Tuesday, November 29, 2005

Lectionary Gospel Reading Dec. 4, 2005, Quick Review

                 Lectionary Gospel Reading December 4, 2005, Quick Review

Text:  Mark l:l-8

Key Verse:  Mark l:4  “John the Baptist appeared in the wilderness (desert) preaching a baptism (obligating) repentance—that is to change one’s mind for the better and heartily to amend one’s ways with abhorrence of his past sins—in order to obtain forgiveness of and release from sins.”  Amplified Bible (AB).

Key Word:  Repentance

Key Thought:  The Lord’s kingdom of purity begins in the heart of man.  A man must repent, be cleansed and forgiven to open the way for the Lord Jesus to come in and take up residence in his life.   True repentance is indicated by a changed life.

Outline of Ideas Presented in the Text:

Peter’s Good News of Christ’s life, death to pay the penalty for man’s sin and resurrection was written by Mark  This Gospel is founded on the divinity of Christ—God’s divine eternal Son.

In those days when important officials planned to come to a town, they sent heralds to announce their coming so that preparations for their arrival could be made. An ancient prophetic metaphor that anticipated John’s heraldic ministry was given by the prophet Isaiah. (See O.T. Lesson  Isaiah 40:3).  To prepare for Christ’s coming, true heart repentance, indicated by a change of a person’s ways, must take place. The prideful (self exalted) must humble himself.  The lowly outcast must be encouraged to hope for the power to change.  This change comes about in the individual as Christ and the Holy Spirit  come and reside.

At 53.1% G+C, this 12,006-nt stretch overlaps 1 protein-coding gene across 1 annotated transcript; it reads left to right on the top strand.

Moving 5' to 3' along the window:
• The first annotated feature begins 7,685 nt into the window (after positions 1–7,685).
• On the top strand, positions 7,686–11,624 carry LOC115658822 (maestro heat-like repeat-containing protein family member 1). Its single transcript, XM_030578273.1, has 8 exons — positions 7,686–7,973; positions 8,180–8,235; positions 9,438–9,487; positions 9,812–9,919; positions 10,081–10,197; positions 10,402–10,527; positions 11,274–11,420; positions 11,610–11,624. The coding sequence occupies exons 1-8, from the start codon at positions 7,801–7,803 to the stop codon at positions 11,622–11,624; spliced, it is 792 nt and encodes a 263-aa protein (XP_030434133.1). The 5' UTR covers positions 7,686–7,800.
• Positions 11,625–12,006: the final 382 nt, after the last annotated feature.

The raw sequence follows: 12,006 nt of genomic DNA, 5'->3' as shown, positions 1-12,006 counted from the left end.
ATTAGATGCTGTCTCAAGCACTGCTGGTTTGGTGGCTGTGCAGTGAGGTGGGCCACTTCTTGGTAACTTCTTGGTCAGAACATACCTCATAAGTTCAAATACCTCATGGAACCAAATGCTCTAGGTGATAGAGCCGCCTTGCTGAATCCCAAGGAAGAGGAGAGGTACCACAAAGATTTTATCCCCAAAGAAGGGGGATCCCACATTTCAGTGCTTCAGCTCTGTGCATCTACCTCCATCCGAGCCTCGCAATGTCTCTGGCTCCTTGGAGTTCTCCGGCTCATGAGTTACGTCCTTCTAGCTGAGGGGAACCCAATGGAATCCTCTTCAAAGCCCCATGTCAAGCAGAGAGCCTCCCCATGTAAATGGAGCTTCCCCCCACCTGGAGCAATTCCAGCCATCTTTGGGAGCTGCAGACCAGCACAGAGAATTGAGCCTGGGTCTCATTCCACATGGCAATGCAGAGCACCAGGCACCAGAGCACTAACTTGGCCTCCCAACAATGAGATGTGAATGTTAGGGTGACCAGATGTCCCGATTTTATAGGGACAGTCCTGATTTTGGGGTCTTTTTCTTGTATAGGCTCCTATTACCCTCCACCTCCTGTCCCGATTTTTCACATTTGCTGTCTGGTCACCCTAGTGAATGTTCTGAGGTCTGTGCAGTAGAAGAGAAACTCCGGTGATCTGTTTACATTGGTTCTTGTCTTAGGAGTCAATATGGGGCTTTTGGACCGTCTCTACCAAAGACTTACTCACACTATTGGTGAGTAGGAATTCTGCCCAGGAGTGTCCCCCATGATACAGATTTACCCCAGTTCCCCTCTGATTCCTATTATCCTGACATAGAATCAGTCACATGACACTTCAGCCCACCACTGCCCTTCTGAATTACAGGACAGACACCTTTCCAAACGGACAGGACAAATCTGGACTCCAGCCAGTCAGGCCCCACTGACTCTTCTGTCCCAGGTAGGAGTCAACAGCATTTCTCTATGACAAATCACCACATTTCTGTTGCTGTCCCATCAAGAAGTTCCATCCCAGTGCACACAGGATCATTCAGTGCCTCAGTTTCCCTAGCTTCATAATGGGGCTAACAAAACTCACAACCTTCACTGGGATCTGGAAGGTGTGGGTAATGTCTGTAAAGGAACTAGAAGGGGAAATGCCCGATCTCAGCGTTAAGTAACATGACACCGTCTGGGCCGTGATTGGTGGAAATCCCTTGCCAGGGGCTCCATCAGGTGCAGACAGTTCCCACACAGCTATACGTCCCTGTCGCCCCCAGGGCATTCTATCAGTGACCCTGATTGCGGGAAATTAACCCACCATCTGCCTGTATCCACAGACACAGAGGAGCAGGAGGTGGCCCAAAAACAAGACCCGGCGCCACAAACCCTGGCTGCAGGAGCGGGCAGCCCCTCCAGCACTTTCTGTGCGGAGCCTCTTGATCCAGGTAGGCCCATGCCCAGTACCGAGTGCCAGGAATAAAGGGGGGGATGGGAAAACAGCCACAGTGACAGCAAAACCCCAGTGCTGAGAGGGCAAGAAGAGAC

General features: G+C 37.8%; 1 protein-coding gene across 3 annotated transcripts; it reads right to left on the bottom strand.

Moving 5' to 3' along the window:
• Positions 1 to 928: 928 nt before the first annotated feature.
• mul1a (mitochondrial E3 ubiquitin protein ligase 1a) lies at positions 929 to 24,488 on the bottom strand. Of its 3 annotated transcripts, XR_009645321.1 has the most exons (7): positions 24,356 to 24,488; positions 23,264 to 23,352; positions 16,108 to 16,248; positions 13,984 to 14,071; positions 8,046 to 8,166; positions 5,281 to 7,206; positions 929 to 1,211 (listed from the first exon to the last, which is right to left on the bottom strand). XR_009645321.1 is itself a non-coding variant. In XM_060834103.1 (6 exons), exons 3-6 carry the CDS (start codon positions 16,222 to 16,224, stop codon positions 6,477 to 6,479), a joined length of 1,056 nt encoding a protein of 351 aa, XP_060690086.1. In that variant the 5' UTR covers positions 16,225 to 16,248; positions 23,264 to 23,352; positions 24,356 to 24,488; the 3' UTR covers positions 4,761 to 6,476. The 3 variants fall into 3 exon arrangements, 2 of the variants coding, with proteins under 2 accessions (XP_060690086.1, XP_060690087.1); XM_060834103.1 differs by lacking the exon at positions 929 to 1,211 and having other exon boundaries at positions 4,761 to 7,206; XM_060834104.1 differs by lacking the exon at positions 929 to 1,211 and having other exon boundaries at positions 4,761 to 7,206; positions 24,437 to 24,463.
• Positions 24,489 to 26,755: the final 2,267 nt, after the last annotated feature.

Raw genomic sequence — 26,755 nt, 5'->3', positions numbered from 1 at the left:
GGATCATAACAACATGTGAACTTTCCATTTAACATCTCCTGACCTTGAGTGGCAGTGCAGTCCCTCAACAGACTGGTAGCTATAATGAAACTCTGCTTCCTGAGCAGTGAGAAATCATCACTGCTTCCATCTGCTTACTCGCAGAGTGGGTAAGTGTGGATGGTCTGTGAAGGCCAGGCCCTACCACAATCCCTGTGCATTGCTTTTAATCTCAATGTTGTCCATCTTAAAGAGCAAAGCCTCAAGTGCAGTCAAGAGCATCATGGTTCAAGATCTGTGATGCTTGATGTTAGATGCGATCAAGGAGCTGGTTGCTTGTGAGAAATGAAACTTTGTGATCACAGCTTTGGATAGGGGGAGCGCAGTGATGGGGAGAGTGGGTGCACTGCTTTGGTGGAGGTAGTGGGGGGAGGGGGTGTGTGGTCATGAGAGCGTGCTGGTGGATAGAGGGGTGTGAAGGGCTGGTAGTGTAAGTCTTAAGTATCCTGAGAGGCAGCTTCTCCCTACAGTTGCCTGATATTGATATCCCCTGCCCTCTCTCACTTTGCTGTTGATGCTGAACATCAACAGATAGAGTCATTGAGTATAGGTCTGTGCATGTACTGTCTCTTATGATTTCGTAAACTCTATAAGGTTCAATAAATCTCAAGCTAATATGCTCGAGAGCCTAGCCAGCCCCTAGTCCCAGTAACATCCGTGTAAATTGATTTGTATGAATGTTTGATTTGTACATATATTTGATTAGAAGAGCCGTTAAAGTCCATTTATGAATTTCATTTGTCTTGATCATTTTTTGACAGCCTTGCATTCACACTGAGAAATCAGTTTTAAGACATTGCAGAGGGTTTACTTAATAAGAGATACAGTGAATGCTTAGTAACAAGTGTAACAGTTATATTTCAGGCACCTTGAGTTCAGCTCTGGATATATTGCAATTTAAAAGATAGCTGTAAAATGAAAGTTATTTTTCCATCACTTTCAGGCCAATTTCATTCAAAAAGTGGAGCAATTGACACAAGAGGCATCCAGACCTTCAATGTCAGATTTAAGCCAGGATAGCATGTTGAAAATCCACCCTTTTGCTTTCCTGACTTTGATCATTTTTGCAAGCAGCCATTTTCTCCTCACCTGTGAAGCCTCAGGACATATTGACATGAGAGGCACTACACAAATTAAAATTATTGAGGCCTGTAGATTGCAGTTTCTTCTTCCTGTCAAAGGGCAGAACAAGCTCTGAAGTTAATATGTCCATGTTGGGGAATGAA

John stirred the whole country and capital city with powerful and dramatic messages and actions.  He raised the people’s expectation of Christ’s soon coming ministry (within 6 months).  Since he preached out in the wilderness in the humble garb of prophets of old, he was very distinct from and independent of the well-dressed leaders in town.   His preaching location was at one of the main cross roads that led to the principal gateway to Jerusalem.   A river flowed nearby where he could baptize those who were convicted and confessed their sins.

John was humbly careful to center his message on Christ, the coming one, and away from himself.  He showed how unworthy he felt in comparison to the preeminent Christ.

His baptism of repentance for Jews was an innovation but preparatory for the complete baptism in the Holy Spirit that Jesus would later bring about.


Jesus comes to me in love and offers forgiveness for my sin. Have I prepared the way for Him to take up residence in my heart?   Have I acknowledged my sins and confessed them to Him?  Have I received His cleansing and forgiveness and the Gift of His Holy Spirit that baptism signifies?

Joe Sturz


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